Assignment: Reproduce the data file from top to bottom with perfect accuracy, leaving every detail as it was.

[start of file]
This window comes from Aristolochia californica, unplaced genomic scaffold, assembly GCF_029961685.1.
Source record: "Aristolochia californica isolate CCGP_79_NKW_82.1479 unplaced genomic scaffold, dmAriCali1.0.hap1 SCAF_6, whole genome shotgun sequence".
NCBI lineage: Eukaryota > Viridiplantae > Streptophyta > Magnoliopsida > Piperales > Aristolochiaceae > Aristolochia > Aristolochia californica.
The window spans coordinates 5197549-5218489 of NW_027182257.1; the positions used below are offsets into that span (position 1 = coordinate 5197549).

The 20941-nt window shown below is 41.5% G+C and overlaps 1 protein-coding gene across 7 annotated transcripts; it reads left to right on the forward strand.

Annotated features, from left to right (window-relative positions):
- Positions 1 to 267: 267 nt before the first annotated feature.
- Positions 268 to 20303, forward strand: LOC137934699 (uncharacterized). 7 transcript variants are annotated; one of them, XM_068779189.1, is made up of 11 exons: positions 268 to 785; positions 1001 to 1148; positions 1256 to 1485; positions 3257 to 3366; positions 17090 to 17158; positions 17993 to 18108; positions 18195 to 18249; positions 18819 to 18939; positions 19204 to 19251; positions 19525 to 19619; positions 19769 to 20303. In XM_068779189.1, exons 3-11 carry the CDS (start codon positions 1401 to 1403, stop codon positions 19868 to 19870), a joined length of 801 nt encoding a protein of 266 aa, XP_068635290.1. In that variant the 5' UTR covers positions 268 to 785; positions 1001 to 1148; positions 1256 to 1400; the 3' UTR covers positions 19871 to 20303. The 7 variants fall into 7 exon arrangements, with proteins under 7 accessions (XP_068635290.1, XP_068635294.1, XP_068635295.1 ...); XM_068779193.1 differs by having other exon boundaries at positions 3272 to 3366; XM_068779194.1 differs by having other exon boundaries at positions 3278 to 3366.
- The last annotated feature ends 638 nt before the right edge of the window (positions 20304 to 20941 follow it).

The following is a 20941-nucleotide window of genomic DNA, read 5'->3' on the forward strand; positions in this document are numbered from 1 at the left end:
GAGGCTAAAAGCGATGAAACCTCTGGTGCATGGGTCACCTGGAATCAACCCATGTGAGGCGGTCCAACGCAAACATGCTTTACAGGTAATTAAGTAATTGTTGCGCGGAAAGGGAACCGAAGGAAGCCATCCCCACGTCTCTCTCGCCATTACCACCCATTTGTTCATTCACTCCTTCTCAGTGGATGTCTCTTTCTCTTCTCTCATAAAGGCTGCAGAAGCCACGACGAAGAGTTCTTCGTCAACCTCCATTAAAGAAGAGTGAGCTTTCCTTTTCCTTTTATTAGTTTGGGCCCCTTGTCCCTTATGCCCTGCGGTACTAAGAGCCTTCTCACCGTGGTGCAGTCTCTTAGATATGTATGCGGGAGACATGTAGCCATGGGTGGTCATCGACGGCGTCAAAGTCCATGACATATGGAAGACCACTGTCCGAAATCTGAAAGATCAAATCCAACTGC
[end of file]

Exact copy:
This window comes from Aristolochia californica, unplaced genomic scaffold, assembly GCF_029961685.1.
Source record: "Aristolochia californica isolate CCGP_79_NKW_82.1479 unplaced genomic scaffold, dmAriCali1.0.hap1 SCAF_6, whole genome shotgun sequence".
NCBI lineage: Eukaryota > Viridiplantae > Streptophyta > Magnoliopsida > Piperales > Aristolochiaceae > Aristolochia > Aristolochia californica.
The window spans coordinates 5197549-5218489 of NW_027182257.1; the positions used below are offsets into that span (position 1 = coordinate 5197549).

The 20941-nt window shown below is 41.5% G+C and overlaps 1 protein-coding gene across 7 annotated transcripts; it reads left to right on the forward strand.

Annotated features, from left to right (window-relative positions):
- Positions 1 to 267: 267 nt before the first annotated feature.
- Positions 268 to 20303, forward strand: LOC137934699 (uncharacterized). 7 transcript variants are annotated; one of them, XM_068779189.1, is made up of 11 exons: positions 268 to 785; positions 1001 to 1148; positions 1256 to 1485; positions 3257 to 3366; positions 17090 to 17158; positions 17993 to 18108; positions 18195 to 18249; positions 18819 to 18939; positions 19204 to 19251; positions 19525 to 19619; positions 19769 to 20303. In XM_068779189.1, exons 3-11 carry the CDS (start codon positions 1401 to 1403, stop codon positions 19868 to 19870), a joined length of 801 nt encoding a protein of 266 aa, XP_068635290.1. In that variant the 5' UTR covers positions 268 to 785; positions 1001 to 1148; positions 1256 to 1400; the 3' UTR covers positions 19871 to 20303. The 7 variants fall into 7 exon arrangements, with proteins under 7 accessions (XP_068635290.1, XP_068635294.1, XP_068635295.1 ...); XM_068779193.1 differs by having other exon boundaries at positions 3272 to 3366; XM_068779194.1 differs by having other exon boundaries at positions 3278 to 3366.
- The last annotated feature ends 638 nt before the right edge of the window (positions 20304 to 20941 follow it).

The following is a 20941-nucleotide window of genomic DNA, read 5'->3' on the forward strand; positions in this document are numbered from 1 at the left end:
GAGGCTAAAAGCGATGAAACCTCTGGTGCATGGGTCACCTGGAATCAACCCATGTGAGGCGGTCCAACGCAAACATGCTTTACAGGTAATTAAGTAATTGTTGCGCGGAAAGGGAACCGAAGGAAGCCATCCCCACGTCTCTCTCGCCATTACCACCCATTTGTTCATTCACTCCTTCTCAGTGGATGTCTCTTTCTCTTCTCTCATAAAGGCTGCAGAAGCCACGACGAAGAGTTCTTCGTCAACCTCCATTAAAGAAGAGTGAGCTTTCCTTTTCCTTTTATTAGTTTGGGCCCCTTGTCCCTTATGCCCTGCGGTACTAAGAGCCTTCTCACCGTGGTGCAGTCTCTTAGATATGTATGCGGGAGACATGTAGCCATGGGTGGTCATCGACGGCGTCAAAGTCCATGACATATGGAAGACCACTGTCCGAAATCTGAAAGATCAAATCCAACTGC